Tuesday, May 13, 2014
I hope I never forget May 10, 2014. I was itching for a long run. And it is the height of migration. So I left the house at 7 AM and headed out our paved county road with good ol' Baker. It was definitely threatening rain, but we weren't skeert. I was diggin' the spring skies. I hadn't had a thing to eat or drink. I wasn't really planning to be out until 12:30. Dang, I was hungry by 12:30. Could have eaten my left arm.
Bacon, for his part, was diggin' the squirtles. I think he looks like Batman in this shot. This photo also reveals why I have poison ivy all up and down my arms. He romps through it, I hug him, c'est voila. Every durn spring. About to wash him yet again. But it doesn't help. I still get it off him. I can't not hug him. He's my little man, solid muscle and goodwill and the purest of uncomplicated loves.
This "long run" was a thinly disguised, on-foot-only Big Day. Which I vastly prefer to the kind where you climb in and out of a car all day. Those are fun, too, but ever so much more tiring. I took my tiny Vortex Viper binoculars, which have gotten out of alignment somehow. I can't give them up long enough to get them fixed, dammit. So getting them on a warbler in dim rainlight and deciding what I'm seeing mostly through one eyepiece is a challenge most extreme.
Obviously, there will be no warbler photos in this post, since I can't haul the big rig and "run."
But it was a delicious opportunity to use my ears. I flippin' love my ears.
Had 44 species before I even made it out the driveway to our mailbox. Oh yeah. It was going to be a Good Day. I could hear the haunting tsit tsit tsit tsit of a blackpoll. Blackburnian, northern parula and two Cape May warblers greeted me halfway down the driveway. I fought to get looks at them all, especially the Cape May, since I hear that bird sing once a year if I'm lucky. But yep, I was right--Cape May. Witsee witsee see!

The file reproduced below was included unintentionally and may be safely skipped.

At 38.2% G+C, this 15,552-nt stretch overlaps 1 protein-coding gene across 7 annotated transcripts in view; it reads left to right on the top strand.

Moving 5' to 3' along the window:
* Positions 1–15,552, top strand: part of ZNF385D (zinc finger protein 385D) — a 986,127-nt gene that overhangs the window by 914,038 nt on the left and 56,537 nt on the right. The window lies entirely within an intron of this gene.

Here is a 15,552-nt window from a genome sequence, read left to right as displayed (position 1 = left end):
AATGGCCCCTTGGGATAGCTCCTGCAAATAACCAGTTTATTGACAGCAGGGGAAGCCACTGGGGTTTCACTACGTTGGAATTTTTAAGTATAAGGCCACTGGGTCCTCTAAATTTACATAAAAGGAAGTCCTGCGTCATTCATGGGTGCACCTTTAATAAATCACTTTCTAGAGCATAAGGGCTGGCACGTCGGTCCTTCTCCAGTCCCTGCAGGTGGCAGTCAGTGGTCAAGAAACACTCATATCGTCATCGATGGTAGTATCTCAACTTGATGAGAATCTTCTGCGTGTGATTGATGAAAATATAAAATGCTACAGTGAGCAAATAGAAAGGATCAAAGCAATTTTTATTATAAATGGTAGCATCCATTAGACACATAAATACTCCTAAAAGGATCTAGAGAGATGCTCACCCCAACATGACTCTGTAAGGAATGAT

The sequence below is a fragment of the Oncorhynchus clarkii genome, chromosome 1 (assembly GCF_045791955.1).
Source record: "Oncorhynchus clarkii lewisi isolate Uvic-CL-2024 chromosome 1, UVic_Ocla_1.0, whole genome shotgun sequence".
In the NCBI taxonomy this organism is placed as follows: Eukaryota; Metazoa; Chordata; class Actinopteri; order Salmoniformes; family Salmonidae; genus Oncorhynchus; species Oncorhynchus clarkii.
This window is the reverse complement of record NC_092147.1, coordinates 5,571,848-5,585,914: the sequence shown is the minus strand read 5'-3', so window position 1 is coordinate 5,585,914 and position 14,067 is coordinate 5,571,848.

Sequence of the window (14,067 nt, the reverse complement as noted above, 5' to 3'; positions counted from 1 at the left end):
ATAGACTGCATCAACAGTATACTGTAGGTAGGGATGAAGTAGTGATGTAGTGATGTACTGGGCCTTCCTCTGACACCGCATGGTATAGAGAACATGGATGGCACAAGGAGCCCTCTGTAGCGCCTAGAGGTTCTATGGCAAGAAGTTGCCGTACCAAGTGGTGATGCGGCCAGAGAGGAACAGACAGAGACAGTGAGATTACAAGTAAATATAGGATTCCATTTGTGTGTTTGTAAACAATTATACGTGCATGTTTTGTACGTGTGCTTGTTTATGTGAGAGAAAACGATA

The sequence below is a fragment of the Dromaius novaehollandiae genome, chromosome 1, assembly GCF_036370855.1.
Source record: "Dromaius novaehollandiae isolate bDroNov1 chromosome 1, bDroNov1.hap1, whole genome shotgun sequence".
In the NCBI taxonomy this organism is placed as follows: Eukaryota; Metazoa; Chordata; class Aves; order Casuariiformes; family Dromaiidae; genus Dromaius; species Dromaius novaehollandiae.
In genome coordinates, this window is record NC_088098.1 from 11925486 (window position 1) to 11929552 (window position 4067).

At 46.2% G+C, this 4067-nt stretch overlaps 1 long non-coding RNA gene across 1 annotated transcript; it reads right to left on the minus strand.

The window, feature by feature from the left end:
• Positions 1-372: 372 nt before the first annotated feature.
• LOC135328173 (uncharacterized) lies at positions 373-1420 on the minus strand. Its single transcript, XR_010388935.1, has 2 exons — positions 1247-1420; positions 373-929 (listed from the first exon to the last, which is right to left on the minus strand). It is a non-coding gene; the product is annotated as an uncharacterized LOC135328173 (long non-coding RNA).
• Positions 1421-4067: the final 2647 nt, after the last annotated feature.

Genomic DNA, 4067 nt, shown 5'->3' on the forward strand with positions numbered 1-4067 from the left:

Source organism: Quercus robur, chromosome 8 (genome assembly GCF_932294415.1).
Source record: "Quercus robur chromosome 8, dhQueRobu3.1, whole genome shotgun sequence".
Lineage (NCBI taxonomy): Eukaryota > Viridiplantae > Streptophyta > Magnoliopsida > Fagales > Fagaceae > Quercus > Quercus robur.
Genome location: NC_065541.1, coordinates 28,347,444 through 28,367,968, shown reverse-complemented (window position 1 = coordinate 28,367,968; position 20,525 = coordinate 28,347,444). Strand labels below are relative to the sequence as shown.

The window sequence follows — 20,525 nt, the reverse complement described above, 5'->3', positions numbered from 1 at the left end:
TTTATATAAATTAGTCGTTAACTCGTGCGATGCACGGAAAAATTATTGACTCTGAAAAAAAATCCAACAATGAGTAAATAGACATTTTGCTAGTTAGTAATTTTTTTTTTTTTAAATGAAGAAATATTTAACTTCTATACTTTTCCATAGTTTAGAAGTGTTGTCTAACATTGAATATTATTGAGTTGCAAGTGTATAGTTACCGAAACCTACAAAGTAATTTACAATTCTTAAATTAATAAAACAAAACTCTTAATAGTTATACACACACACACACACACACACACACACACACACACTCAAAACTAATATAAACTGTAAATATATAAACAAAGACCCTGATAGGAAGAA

Chestnut-sided warblers were jingling everywhere. It was divine. What a wonderful bird to be surrounded by. Speaking of which, I couldn't get away from the galloping trree trree trrree of Kentucky warblers. Just as common as hoodeds around here in these Appalachian foothills. Just harder to get to, deeper in the woods, they are. Worm-eating warbler, a dry trill down the east slope.
I let the birds pull me on. If I run to the pond, I'll get this...Ahh!! Warbling vireos! I'd never heard them there before. Meadowlarks. A great blue heron flapping over, a lucky silent sighting. Orchard oriole, a young male, green with a black beard, impersonating a bobolink. My heart almost stopped when I first heard it. But no, it was that beautiful oriole. No Bobo for me.
I recorded it on my iPhone. Baker chased a bunneh into this barn. There was a bunneh-sized hole that the bunneh obviously knew all about. I was glad there was not a Chet-sized hole after that pursuit.
Keepin' all the bad little bunnehs in line.
We passed the Funks' house, and the Funks' hens were out and clucking on the lawn. Chet came to attention, trying to figure out what these were, and whether they were chaseable.
I gave him a low warning. Chet. Those are Mether's Birds. You leave them be. Leave them BE.
He looked longingly at them, knowing what fun it would be to race at them and scatter them, but also knowing that there would be a certain spanking in it. He knows the word "bird" and coupled with "Mether's," well, that's double off-limits. You can tell he wants to chase them by his little turd-tail, the way it's sticking straight out. But he was an excellent boy and he left them alone.
Dogs can project their thoughts into the future and anticipate consequences. Hence, they can take warnings. Even without a lead. Most of the time.
The beautiful treeo I call The Three Graces, each one doing her own dance. The droopy one on the right, my favorite, and last to leaf out.
Each tree has its own spirit. If anyone ever cut these down, a part of me would die with them. I love them so, the way they change through the seasons, with every change of light. I marvel that they were ever spared in the first place. Line trees, perhaps.
Sometimes I muse about proposing my favorite trees and decrepit buildings as Washington County Aesthetic Landmarks. Of high aesthetic significance. Irreplaceable. Do not remove. Or this woman dies.
The Grace on the far right is a black tupelo. I just identified her by her loose flower clusters today. My favorite of the bunch, a bit quirky.